Date
15 December 2019
Many Hongkongers are still hoping for British support amid the current unrest. Photo: AFP
Many Hongkongers are still hoping for British support amid the current unrest. Photo: AFP

More Hongkongers renewing their BNO passports

The overwhelming victory of the pan-democrats in Sunday’s District Council elections unmistakably shows the extent of the public’s dissatisfaction with the current administration, and how it has been handling the more than five months of turmoil in Hong Kong.

Beijing has reiterated its support for Chief Executive Carrie Lam Cheng Yuet-ngor, who, for her part, has pledged to “listen to the opinions of members of the public humbly and seriously reflect”.

That’s clearly not enough. Amid the unrest, many Hongkongers have not only lost their trust in the government but have taken a not-so-rosy view of the city’s prospects.

A local paper, citing data from Her Majesty’s Passport Office, reported that the number of British National (Overseas) (BNO) passports issued in Hong Kong topped 34,000 in September, compared with around 20,000 passports in 2017 and 2018.

Amid the turmoil resulting from the now-scrapped extradition bill, more Hongkongers had applied for the renewal of their BNO passports in a single month than in any single year since 2013, except in 2016 when 37,501 BNO passports were issued.

In the first nine months of this year, close to 70,000 Hongkongers renewed their BNO passports.

I have talked with not a few people in the city who admitted that they wanted to renew their long-overdue BNO passports as the document would offer them a fallback position in case the situation in Hong Kong deteriorates further.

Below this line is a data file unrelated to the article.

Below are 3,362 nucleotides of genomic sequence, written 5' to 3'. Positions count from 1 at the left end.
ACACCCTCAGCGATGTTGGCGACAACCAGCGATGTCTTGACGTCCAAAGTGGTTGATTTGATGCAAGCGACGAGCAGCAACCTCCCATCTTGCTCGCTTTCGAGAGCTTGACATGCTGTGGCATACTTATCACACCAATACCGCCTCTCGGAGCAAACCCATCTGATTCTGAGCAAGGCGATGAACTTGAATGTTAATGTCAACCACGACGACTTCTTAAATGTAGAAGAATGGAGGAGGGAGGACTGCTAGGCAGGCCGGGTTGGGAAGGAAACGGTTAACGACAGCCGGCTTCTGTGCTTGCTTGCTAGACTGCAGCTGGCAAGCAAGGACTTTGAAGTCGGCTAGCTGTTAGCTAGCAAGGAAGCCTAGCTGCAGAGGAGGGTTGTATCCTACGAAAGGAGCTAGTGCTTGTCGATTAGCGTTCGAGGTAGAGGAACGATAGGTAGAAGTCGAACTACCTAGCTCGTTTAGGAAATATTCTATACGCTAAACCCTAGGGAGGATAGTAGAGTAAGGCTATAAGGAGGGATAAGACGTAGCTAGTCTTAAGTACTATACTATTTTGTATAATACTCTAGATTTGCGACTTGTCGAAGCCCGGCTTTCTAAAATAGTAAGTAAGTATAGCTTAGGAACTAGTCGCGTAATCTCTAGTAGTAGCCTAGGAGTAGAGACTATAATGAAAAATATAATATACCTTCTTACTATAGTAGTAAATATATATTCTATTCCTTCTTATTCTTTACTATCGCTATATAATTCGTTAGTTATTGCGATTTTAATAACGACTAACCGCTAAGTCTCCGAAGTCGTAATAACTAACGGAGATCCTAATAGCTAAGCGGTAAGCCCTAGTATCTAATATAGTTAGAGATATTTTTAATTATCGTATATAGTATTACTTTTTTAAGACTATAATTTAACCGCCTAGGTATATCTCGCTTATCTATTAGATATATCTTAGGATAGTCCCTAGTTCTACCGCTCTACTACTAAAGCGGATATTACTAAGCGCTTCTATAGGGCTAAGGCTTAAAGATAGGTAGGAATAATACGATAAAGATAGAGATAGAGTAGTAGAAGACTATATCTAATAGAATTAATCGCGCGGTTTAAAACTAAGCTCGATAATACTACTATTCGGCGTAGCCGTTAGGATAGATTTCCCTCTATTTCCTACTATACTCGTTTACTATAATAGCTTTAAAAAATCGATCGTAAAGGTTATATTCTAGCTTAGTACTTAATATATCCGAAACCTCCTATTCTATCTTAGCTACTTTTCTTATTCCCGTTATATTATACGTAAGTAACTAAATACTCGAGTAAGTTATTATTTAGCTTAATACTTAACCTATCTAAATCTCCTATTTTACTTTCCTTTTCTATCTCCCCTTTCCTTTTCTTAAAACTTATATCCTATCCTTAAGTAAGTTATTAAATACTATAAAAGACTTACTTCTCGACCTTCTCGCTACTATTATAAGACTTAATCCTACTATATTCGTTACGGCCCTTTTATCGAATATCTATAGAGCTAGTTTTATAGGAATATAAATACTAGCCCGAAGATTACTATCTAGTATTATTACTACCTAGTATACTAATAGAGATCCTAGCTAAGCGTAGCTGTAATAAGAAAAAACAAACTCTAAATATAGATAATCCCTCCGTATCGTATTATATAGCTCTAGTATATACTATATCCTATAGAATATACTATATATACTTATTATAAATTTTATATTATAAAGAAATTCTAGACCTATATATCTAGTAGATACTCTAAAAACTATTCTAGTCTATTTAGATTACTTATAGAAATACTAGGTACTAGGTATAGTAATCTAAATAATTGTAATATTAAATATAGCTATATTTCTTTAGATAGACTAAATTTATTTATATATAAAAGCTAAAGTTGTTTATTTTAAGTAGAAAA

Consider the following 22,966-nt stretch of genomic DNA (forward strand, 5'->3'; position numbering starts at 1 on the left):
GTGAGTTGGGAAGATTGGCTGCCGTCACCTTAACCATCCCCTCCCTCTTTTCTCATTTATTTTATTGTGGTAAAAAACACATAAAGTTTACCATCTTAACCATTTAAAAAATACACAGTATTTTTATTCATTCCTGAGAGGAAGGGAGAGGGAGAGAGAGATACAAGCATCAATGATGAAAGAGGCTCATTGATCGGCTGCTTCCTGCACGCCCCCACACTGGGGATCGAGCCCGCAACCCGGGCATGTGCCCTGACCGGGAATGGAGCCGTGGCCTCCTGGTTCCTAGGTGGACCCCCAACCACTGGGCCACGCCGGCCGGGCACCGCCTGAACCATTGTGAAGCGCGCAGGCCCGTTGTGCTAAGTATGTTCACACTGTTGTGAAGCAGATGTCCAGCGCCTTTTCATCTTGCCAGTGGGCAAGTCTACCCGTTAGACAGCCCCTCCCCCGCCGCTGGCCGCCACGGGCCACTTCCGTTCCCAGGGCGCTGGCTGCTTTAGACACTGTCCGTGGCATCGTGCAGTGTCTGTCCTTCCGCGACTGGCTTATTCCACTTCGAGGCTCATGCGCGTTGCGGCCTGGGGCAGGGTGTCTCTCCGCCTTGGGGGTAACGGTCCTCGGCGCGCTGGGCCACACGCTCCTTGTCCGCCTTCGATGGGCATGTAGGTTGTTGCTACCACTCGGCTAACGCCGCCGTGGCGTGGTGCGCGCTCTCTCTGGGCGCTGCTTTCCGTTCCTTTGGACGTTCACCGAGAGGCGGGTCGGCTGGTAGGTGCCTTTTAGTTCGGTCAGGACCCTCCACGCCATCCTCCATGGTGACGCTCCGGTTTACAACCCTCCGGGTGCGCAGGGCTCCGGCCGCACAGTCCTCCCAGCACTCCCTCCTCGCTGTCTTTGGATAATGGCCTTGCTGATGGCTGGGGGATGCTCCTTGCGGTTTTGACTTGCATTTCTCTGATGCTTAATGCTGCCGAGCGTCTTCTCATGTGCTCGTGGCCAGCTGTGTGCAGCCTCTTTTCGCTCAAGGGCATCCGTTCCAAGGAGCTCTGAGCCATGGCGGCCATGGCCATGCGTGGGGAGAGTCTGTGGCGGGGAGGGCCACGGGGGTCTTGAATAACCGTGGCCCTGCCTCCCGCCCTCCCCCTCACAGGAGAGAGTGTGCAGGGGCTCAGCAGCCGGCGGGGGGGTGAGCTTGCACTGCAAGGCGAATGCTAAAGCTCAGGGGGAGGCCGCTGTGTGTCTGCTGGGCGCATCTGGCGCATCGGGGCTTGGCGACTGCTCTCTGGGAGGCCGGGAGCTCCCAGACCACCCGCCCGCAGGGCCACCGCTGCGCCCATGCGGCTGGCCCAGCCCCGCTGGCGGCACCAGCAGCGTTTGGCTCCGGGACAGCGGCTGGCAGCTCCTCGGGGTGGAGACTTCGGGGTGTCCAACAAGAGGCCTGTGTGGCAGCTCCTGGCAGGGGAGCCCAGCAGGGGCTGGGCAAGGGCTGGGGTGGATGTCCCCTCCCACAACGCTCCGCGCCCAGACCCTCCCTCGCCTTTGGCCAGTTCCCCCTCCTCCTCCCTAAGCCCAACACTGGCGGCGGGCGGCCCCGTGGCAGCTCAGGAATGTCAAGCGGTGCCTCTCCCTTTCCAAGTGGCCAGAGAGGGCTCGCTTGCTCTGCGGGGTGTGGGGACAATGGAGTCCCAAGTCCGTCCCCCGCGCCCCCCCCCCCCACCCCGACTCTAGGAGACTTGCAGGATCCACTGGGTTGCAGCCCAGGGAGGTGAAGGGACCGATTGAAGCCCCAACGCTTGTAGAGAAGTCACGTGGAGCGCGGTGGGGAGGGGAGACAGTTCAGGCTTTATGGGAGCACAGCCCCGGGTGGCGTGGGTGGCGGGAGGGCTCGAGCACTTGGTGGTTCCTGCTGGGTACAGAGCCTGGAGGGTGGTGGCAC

First issued in 1987, the BNO passport was granted by the British government to Hong Kong residents through voluntary registration before the handover on July 1, 1997.

The passport does not grant full British citizenship to its holders, but allows them to travel to Britain.

Last week, former Democratic Party leader Emily Lau Wai-hing urged the British government to give citizenship rights to BNO passport holders, saying that it has the “moral and political responsibility” to protect the citizens of its former colony.

But Foreign Secretary Dominic Raab has ruled out a change in the status of BNO. “We will not change or alter the status of the BNOs, but we will make sure that, in terms of their rights and entitlements they are entitled to expect within that status, they have our full support,” he said back in September.

We just hope the outcome of Sunday’s elections would pave the way for a peaceful resolution of the current political crisis, and there will be no need for our people to consider leaving our beloved city.

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CG

EJ Insight writer